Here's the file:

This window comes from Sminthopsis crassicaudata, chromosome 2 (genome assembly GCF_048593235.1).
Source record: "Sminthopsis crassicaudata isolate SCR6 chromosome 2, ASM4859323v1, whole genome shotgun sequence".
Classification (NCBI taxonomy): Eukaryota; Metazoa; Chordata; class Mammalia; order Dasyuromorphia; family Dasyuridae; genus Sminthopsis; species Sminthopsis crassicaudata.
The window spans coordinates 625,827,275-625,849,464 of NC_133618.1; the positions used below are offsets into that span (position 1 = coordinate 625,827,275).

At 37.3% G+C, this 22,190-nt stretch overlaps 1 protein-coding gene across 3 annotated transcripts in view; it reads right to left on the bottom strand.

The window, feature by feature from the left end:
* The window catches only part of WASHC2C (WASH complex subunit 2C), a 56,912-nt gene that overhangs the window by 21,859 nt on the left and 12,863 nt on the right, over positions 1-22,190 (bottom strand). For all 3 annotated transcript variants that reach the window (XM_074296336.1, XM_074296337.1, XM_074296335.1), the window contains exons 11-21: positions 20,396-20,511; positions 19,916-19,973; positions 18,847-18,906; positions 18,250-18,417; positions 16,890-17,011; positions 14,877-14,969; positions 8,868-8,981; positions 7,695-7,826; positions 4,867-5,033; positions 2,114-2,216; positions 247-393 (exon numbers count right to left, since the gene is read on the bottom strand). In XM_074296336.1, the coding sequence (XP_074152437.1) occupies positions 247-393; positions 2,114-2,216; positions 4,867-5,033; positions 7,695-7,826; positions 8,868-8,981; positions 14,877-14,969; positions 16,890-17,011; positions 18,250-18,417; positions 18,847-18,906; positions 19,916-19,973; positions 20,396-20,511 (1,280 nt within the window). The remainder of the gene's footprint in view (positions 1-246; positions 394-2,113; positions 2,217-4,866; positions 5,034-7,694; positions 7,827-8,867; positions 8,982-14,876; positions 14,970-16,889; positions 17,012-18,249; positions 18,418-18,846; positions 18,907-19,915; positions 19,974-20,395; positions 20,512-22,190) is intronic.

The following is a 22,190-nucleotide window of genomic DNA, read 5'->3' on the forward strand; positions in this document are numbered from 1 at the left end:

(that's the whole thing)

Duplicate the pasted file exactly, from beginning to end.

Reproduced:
This window comes from Sminthopsis crassicaudata, chromosome 2 (genome assembly GCF_048593235.1).
Source record: "Sminthopsis crassicaudata isolate SCR6 chromosome 2, ASM4859323v1, whole genome shotgun sequence".
Classification (NCBI taxonomy): Eukaryota; Metazoa; Chordata; class Mammalia; order Dasyuromorphia; family Dasyuridae; genus Sminthopsis; species Sminthopsis crassicaudata.
The window spans coordinates 625,827,275-625,849,464 of NC_133618.1; the positions used below are offsets into that span (position 1 = coordinate 625,827,275).

At 37.3% G+C, this 22,190-nt stretch overlaps 1 protein-coding gene across 3 annotated transcripts in view; it reads right to left on the bottom strand.

The window, feature by feature from the left end:
* The window catches only part of WASHC2C (WASH complex subunit 2C), a 56,912-nt gene that overhangs the window by 21,859 nt on the left and 12,863 nt on the right, over positions 1-22,190 (bottom strand). For all 3 annotated transcript variants that reach the window (XM_074296336.1, XM_074296337.1, XM_074296335.1), the window contains exons 11-21: positions 20,396-20,511; positions 19,916-19,973; positions 18,847-18,906; positions 18,250-18,417; positions 16,890-17,011; positions 14,877-14,969; positions 8,868-8,981; positions 7,695-7,826; positions 4,867-5,033; positions 2,114-2,216; positions 247-393 (exon numbers count right to left, since the gene is read on the bottom strand). In XM_074296336.1, the coding sequence (XP_074152437.1) occupies positions 247-393; positions 2,114-2,216; positions 4,867-5,033; positions 7,695-7,826; positions 8,868-8,981; positions 14,877-14,969; positions 16,890-17,011; positions 18,250-18,417; positions 18,847-18,906; positions 19,916-19,973; positions 20,396-20,511 (1,280 nt within the window). The remainder of the gene's footprint in view (positions 1-246; positions 394-2,113; positions 2,217-4,866; positions 5,034-7,694; positions 7,827-8,867; positions 8,982-14,876; positions 14,970-16,889; positions 17,012-18,249; positions 18,418-18,846; positions 18,907-19,915; positions 19,974-20,395; positions 20,512-22,190) is intronic.

The following is a 22,190-nucleotide window of genomic DNA, read 5'->3' on the forward strand; positions in this document are numbered from 1 at the left end: